this past weekend for
, the 3-D, animated tale of a boy Viking who befriends a winged serpent. On Friday, one reader who had seen the film wrote in to the
and asked, "Did Vikings REALLY wear helmets with horns jutting from them? If so, why? Cows aren't that threatening."
It's a great question, and one we were ready to investigate. It turns out we didn't have to: A detailed account of Viking haberdashery appeared on the Web back in 2004, under the aegis of the Explainer's arch-nemesis, Cecil Adams. That article from the Straight Dope certainly merits reading in full , but here's a summary for anyone who's pressed for time:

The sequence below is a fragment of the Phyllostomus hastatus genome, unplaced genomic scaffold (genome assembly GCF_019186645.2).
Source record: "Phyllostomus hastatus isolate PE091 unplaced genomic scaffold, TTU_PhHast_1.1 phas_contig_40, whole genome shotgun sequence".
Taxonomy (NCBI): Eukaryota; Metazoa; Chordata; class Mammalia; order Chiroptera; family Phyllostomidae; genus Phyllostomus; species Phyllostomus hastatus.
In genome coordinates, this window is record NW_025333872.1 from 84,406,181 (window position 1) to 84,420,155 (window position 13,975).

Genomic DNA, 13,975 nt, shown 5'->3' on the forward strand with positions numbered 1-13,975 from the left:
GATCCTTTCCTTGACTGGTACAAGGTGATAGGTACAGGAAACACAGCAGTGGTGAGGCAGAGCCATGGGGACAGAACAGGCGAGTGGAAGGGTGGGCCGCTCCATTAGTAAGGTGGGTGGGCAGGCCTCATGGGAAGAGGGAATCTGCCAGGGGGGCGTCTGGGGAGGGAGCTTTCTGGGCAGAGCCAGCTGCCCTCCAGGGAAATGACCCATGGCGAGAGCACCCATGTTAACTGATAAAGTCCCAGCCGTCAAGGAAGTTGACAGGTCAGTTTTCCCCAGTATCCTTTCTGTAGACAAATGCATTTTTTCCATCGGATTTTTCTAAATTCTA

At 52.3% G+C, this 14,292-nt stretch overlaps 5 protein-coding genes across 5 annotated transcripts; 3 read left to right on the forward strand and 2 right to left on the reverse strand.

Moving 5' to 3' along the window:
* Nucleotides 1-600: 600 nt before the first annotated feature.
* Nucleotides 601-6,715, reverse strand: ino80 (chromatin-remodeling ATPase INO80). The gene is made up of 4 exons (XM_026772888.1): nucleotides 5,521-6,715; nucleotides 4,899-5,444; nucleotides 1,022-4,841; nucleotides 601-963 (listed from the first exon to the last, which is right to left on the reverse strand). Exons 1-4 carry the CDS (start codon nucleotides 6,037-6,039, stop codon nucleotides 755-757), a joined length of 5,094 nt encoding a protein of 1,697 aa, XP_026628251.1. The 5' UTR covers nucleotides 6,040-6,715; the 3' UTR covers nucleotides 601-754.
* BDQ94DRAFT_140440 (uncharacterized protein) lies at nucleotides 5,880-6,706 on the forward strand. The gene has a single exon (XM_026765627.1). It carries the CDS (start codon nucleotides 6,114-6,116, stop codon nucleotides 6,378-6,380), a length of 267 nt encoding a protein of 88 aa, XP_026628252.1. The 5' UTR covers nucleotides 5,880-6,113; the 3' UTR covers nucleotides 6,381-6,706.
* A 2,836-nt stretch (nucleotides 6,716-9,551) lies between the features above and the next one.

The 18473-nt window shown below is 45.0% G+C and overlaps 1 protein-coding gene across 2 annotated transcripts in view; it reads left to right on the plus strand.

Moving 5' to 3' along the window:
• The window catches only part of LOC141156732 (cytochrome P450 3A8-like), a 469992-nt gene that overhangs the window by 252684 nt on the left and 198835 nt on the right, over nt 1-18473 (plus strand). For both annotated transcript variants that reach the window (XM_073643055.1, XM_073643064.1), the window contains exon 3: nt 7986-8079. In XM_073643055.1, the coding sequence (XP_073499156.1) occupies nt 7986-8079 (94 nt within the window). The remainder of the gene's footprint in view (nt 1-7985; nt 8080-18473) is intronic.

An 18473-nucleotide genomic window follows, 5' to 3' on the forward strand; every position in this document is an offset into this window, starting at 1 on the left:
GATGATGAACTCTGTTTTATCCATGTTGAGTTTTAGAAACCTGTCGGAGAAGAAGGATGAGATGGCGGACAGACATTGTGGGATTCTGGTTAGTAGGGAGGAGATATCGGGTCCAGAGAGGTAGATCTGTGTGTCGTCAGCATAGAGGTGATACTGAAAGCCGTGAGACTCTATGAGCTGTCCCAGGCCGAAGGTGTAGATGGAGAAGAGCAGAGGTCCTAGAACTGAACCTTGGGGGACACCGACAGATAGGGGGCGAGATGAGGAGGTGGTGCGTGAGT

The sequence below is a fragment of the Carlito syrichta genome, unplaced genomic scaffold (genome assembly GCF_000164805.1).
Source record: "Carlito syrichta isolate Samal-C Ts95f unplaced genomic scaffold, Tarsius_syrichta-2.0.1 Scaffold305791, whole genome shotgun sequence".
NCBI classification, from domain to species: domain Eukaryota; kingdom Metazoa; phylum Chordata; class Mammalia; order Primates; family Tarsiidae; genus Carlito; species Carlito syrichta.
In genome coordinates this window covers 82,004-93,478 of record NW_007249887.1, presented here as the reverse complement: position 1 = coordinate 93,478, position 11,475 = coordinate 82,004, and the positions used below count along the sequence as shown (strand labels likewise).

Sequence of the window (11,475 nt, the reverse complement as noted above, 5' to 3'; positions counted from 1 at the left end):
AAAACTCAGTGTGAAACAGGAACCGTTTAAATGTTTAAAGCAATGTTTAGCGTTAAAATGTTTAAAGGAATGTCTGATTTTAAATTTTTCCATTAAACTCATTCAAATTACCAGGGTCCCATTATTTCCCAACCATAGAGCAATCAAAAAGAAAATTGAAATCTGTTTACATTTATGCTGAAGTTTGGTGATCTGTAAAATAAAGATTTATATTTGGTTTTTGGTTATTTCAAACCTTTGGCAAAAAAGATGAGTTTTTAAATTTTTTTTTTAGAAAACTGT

No, Vikings did not wear horned helmets. According to TSD, "contemporary Viking era artwork shows roughly half of Vikings in battle bareheaded, while the rest wear unremarkable dome-shaped or conical helmets." The idea that Nordic invaders of the ninth and 10 th centuries wore headgear festooned with ox horns developed a thousand years after the fact, when a Swedish artist illustrated them as such for a poem based on an old, Icelandic saga .
Helmets with horns or wings do seem to have been used for ceremonial purposes by Germanic and Celtic people in the centuries before the Viking Age . Thus the horned headgear in early stagings of Richard Wagner's Tristan und Isolde (based on a Celtic legend) or the winged hats worn by his Valkyries. But there's no reason to think the Vikings themselves indulged in the practice.
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